Does Central Bank Transparency Impact Financial Markets? A Cross-country Econometric Analysis
AbstractBlinder et al. (2001) argues that more open public disclosure of central bank policies may enhance the efficiency of markets. We examine this claim by studying for a set of seven industrialized countries whether selected central banks' moves toward more open disclosure during the 1990s improved or worsened the predictability of the corresponding national financial markets. Employing methodologies analogous to Campbell and Shiller (1991), we find that for all countries, the forecasting error has decreased for interest rates on the respective government bonds across most maturity lengths, and that the expectations hypothesis has generally performed better at the short end of the yield curve. Our results also tentatively show that the effects are stronger for central banks that made the move to greater disclosure, compared to those banks that resisted increasing the public's information set. These findings are consistent with Tabellini's (1987) view that central bank secrecy will hinder the smooth functioning of financial markets.
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Bibliographic InfoArticle provided by Southern Economic Association in its journal Southern Economic Journal.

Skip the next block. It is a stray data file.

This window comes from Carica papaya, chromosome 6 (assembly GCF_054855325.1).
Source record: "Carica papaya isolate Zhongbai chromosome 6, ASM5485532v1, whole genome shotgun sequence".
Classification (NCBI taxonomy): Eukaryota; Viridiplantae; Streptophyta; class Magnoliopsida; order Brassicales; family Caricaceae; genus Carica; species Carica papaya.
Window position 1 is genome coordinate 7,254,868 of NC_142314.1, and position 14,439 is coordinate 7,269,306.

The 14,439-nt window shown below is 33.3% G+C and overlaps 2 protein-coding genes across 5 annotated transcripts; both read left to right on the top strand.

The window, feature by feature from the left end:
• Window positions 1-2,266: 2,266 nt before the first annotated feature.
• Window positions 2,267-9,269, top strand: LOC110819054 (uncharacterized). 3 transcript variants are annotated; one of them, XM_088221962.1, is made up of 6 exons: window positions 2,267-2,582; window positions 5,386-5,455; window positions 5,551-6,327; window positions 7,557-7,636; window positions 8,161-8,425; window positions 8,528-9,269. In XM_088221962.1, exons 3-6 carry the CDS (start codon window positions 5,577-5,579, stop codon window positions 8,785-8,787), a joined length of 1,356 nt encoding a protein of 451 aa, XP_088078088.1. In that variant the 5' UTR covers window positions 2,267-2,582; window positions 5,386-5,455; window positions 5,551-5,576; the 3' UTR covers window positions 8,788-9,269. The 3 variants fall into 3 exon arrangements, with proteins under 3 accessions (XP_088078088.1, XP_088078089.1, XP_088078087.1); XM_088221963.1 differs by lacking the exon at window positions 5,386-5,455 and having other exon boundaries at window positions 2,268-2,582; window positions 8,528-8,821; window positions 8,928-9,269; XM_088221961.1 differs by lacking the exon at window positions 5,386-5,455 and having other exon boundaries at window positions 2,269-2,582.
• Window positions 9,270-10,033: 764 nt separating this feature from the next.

Volume (Year): 73 (2007)
Issue (Month): 3 (January)
Find related papers by JEL classification:
- E40 - Macroeconomics and Monetary Economics - - Money and Interest Rates - - - General
- E58 - Macroeconomics and Monetary Economics - - Monetary Policy, Central Banking, and the Supply of Money and Credit - - - Central Banks and Their Policies
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- Chortareas, Georgios & Jitmaneeroj, Boonlert & Wood, Andrew, 2012. "Forecast rationality and monetary policy frameworks: Evidence from UK interest rate forecasts," Journal of International Financial Markets, Institutions and Money, Elsevier, vol. 22(1), pages 209-231.
- Diamondopoulos, John, 2012. "Transparency ‘footprints’ of Central Banks: The role of minutes/voting records," The Journal of Socio-Economics, Elsevier, vol. 41(2), pages 235-247.
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